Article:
Why were the Ten Commandments given to the Israelites?

God went to the Assyrians and said, “I have a list of 100 commandments I would like you to follow. “

“Okay, give us an example. “

“Thou shalt not kill “

“Sorry, but that would really cramp our style. Not interested. “

God went to the Phoenicians. “I have a list of 50 commandments I would like you to follow. “

“Like what? “

“Though shalt not commit adultery”

“Are you serious? No man would agree to that. “

Disheartened, God went to Moses. “I have one commandment I would your people to follow. “

“How much does it cost? “ Moses asked.

“Nothing, “ said God. “It’s free. “

“Okay, I’ll take ten.”


Buried Alive…

A man and a woman were found together in a grave after she was buried ALIVE with her dead husband. “The wife who made the ultimate sacrifice for a 3,000-year loving embrace.”

The woman was willingly entombed alive in order to accompany her husband to the next world, archeologists believe.

Autopsy experts say it would not be possible to place the woman’s body in such a loving position if she was already dead.

The experts say it is likely the woman chose to die and be buried with her husband. They believe she may have drunk poison as she climbed into the grave and embraced her recently dead partner.

The pair, from the prehistoric Vysotskaya – or Wysocko – Culture were found near Petrykiv village, south of the city of Ternopil in western Ukraine.

Professor Mykola Bandrivsky – who conducted a study of ‘loving couple burials’ – said: ‘It is a unique burial, a man and a woman lying there, hugging each other tightly.

‘Both faces were gazing at each other, their foreheads were touching.

‘The woman was lying on her back, with her right arm she was tenderly hugging the man, her wrist lying on his right shoulder.

‘The legs of the woman were bent at the knees – lying on the top of the men’s stretched legs.

‘Both the dead humans were clad in bronze decorations, and near the heads was placed some pottery items – a bowl, a jar and three bailers.’


From Frank

A friend of mine dated a girl once whose nickname was “bad sushi”. I never thought about it at the time but maybe she worked there?  Advice on this sermonette is that you should never eat bad sushi.


July 1

California raised the gas tax by $.03/gallon to pay for healthcare for illegal aliens. I guess they feel that it’s nice to pay for the less fortunate, who arrive in violation of the law in the US with a myriad of diseases and healthcare needs. The law and benefit do not apply to California residents or Americans who may be visiting California,  except to the extent that they buy gasoline and pay the tax.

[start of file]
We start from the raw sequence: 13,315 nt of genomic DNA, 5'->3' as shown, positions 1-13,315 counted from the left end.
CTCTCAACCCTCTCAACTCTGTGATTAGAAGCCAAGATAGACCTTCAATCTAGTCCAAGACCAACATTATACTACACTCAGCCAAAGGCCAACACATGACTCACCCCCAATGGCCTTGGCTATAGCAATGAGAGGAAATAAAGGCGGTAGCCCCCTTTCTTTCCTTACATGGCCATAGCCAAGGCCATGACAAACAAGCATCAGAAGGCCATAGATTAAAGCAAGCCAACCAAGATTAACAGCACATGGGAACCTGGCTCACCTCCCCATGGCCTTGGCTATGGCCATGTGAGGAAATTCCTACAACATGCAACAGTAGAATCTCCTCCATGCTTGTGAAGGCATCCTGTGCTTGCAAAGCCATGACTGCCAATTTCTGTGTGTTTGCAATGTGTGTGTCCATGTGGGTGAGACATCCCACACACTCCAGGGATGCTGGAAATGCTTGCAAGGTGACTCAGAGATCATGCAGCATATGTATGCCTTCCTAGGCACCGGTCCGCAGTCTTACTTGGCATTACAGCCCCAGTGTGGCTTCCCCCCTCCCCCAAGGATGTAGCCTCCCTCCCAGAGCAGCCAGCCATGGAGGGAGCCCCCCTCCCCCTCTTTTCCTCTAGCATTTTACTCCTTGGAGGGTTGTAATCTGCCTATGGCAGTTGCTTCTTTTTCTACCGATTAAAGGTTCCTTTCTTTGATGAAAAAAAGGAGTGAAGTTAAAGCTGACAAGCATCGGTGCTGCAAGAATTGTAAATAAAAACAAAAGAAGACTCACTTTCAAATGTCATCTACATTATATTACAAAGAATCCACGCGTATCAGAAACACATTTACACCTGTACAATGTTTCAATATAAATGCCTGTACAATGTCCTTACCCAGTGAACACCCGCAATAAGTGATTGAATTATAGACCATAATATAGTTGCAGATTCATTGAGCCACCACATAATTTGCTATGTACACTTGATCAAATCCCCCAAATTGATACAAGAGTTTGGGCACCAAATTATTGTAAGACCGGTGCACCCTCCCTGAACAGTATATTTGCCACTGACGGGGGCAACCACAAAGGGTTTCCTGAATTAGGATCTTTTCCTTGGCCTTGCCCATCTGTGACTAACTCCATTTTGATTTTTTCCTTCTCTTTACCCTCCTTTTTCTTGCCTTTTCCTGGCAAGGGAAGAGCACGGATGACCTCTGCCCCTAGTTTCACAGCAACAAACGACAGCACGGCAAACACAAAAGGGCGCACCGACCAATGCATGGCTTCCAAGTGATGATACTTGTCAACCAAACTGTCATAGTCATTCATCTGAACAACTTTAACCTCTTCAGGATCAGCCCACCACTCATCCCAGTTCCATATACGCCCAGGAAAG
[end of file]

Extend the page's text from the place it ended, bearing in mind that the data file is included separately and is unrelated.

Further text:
Disarm the IRS Act?

Florida Rep. Matt Gaetz has introduced legislation to prohibit the Internal Revenue Service from acquiring, by purchase or otherwise, any ammunition. It was recently revealed that the IRS purchased $725,000 worth of ammunition between March and June.

It’s troubling that in 2022 alone, the IRS has spent around $725,000 on ammunition.


Russian Salt Mines


My father used to say, “well I’m off to the salt mine” when he went to work. He wasn’t a miner…but the statement never evoked these photos of the inside of a Russian salt mine.

The photo (below) is of me crossing a salt lake in the California desert in the heat of summer in my Toyota FJ. It’s more in keeping with my vision of a “salt mine”.


Navigating the rocks and shoals between Virtue and Vice


  1. The local preacher, on a number of occasions, has referred to the dynamic tension of scripture. Trying to keep the right balance between verses SHOULD keep a person humble. It is my understanding that the Greek word used for humble was also used for a proud stallion that has reached the point where it is willing to learn.

    • Little children are often set forth as the example of one who can be taught, who readily forgives and loves.

      • I have to admit to being somewhat sleep deprived, as my current sleep pattern is a series of one to two hour naps during the daytime. I cannot remember now if the stallion reference was for the word humble or the word meek. Right now I’m leaning toward the latter. However, I would not be surprised if there is some overlap.
        We are told to ‘study to show yourself approved’ and yet we see some who study so they can show off how approved they are, while others study so they have more ammo to castigate others for not being approved enough. In neither of those cases does a humble awareness of our own need for God’s word show itself.

  2. And a minute later, thinking on it, Moses said, “I’ll make a deal with you…”
    “According to the Talmud, Deuteronomy 33:4 is to be interpreted to mean that Moses transmitted the Torah from God to the Israelites: “Moses commanded us the Torah as an inheritance for the community of Jacob”.[6]

    The Talmud notes that the Hebrew numerical value (gematria) of the word Torah is 611, and combining Moses’s 611 commandments with the first two of the Ten Commandments which were the only ones heard directly from God, adds up to 613.[7] The Talmud attributes the number 613 to Rabbi Simlai, but other classical sages who hold this view include Rabbi Simeon ben Azzai[8] and Rabbi Eleazar ben Yose the Galilean.[9] It is quoted in Midrash Shemot Rabbah 33:7, Bamidbar Rabbah 13:15–16; 18:21 and Talmud Yevamot 47b.